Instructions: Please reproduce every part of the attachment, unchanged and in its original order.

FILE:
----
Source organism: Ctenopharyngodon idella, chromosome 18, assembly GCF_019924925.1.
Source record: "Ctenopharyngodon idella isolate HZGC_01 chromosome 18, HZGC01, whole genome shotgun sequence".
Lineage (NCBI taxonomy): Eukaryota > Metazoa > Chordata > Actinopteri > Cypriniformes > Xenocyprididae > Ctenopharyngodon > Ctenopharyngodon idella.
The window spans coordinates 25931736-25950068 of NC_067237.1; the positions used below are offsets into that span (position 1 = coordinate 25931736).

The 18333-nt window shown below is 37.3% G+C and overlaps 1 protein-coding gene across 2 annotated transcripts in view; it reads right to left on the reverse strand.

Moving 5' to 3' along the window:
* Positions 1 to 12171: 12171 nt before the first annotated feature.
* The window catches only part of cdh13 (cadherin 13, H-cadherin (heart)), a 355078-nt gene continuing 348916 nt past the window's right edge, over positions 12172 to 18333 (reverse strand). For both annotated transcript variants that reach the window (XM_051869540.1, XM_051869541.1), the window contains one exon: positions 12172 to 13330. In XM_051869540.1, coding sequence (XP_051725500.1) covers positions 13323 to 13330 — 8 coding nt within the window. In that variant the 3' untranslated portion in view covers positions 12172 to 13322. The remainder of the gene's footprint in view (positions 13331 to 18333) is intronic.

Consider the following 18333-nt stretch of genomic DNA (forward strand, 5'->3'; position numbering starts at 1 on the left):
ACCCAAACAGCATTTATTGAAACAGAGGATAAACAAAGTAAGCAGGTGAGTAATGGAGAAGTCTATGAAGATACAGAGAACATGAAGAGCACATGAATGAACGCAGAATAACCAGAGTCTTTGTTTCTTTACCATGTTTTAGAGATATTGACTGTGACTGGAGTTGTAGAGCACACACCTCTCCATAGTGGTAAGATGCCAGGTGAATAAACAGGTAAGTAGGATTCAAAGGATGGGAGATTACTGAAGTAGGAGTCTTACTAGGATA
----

Source organism: Ctenopharyngodon idella, chromosome 18, assembly GCF_019924925.1.
Source record: "Ctenopharyngodon idella isolate HZGC_01 chromosome 18, HZGC01, whole genome shotgun sequence".
Lineage (NCBI taxonomy): Eukaryota > Metazoa > Chordata > Actinopteri > Cypriniformes > Xenocyprididae > Ctenopharyngodon > Ctenopharyngodon idella.
The window spans coordinates 25931736-25950068 of NC_067237.1; the positions used below are offsets into that span (position 1 = coordinate 25931736).

The 18333-nt window shown below is 37.3% G+C and overlaps 1 protein-coding gene across 2 annotated transcripts in view; it reads right to left on the reverse strand.

Moving 5' to 3' along the window:
* Positions 1 to 12171: 12171 nt before the first annotated feature.
* The window catches only part of cdh13 (cadherin 13, H-cadherin (heart)), a 355078-nt gene continuing 348916 nt past the window's right edge, over positions 12172 to 18333 (reverse strand). For both annotated transcript variants that reach the window (XM_051869540.1, XM_051869541.1), the window contains one exon: positions 12172 to 13330. In XM_051869540.1, coding sequence (XP_051725500.1) covers positions 13323 to 13330 — 8 coding nt within the window. In that variant the 3' untranslated portion in view covers positions 12172 to 13322. The remainder of the gene's footprint in view (positions 13331 to 18333) is intronic.

Consider the following 18333-nt stretch of genomic DNA (forward strand, 5'->3'; position numbering starts at 1 on the left):
ACCCAAACAGCATTTATTGAAACAGAGGATAAACAAAGTAAGCAGGTGAGTAATGGAGAAGTCTATGAAGATACAGAGAACATGAAGAGCACATGAATGAACGCAGAATAACCAGAGTCTTTGTTTCTTTACCATGTTTTAGAGATATTGACTGTGACTGGAGTTGTAGAGCACACACCTCTCCATAGTGGTAAGATGCCAGGTGAATAAACAGGTAAGTAGGATTCAAAGGATGGGAGATTACTGAAGTAGGAGTCTTACTAGGATA